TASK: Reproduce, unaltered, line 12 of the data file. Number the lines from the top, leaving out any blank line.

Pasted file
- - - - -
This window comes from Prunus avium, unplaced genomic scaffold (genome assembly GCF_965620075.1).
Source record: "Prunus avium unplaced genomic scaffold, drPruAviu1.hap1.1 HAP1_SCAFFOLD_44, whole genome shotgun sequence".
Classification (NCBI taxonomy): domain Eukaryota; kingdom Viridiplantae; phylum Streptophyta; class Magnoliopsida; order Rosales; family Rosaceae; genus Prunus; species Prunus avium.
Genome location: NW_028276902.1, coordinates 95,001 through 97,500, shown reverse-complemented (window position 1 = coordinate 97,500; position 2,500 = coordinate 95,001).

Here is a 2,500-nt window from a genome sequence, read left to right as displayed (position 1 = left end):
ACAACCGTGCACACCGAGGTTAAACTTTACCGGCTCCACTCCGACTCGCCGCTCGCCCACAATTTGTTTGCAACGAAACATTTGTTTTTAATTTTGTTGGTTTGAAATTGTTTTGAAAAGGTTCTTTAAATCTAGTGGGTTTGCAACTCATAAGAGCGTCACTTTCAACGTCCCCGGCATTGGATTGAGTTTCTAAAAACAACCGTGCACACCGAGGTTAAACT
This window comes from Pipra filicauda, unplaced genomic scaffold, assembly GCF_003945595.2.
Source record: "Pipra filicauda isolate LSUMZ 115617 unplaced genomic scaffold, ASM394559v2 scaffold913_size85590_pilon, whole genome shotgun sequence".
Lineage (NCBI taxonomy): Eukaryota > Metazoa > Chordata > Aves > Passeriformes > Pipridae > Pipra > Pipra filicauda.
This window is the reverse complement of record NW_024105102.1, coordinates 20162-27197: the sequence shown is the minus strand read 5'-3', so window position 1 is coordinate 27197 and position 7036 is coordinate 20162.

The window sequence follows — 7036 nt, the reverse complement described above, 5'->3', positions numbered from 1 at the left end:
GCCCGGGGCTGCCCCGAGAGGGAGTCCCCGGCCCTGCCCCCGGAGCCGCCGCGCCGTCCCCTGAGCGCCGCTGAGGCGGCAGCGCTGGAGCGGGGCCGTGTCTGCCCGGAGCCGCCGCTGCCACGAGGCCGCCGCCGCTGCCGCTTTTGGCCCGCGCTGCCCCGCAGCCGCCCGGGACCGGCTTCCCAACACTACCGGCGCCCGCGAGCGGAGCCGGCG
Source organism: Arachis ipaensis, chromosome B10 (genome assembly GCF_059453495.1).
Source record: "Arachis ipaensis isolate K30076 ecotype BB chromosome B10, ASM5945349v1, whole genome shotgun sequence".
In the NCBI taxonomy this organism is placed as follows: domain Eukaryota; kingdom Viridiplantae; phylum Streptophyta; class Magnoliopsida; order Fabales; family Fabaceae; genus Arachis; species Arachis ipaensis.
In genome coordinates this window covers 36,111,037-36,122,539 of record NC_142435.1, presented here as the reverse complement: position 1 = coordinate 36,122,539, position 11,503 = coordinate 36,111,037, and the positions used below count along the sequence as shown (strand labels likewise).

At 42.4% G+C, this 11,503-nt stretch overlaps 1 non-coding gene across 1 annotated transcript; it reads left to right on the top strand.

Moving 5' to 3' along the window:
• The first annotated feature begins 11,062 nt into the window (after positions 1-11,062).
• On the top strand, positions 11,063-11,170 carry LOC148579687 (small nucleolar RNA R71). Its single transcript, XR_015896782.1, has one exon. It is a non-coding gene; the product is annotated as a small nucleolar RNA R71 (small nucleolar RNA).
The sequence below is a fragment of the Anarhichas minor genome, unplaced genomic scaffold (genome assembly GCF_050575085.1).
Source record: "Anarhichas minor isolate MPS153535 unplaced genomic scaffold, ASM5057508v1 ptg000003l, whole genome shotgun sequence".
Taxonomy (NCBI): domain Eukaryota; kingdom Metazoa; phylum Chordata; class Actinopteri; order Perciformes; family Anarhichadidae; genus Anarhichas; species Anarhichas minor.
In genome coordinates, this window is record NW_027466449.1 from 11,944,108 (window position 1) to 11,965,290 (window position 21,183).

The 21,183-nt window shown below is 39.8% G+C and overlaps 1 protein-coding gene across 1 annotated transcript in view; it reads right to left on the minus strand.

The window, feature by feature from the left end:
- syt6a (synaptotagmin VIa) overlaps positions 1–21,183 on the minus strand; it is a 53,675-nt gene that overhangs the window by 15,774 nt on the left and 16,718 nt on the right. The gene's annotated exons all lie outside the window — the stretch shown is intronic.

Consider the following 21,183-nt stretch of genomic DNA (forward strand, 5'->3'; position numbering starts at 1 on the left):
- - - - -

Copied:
GCCCGGGGCTGCCCCGAGAGGGAGTCCCCGGCCCTGCCCCCGGAGCCGCCGCGCCGTCCCCTGAGCGCCGCTGAGGCGGCAGCGCTGGAGCGGGGCCGTGTCTGCCCGGAGCCGCCGCTGCCACGAGGCCGCCGCCGCTGCCGCTTTTGGCCCGCGCTGCCCCGCAGCCGCCCGGGACCGGCTTCCCAACACTACCGGCGCCCGCGAGCGGAGCCGGCG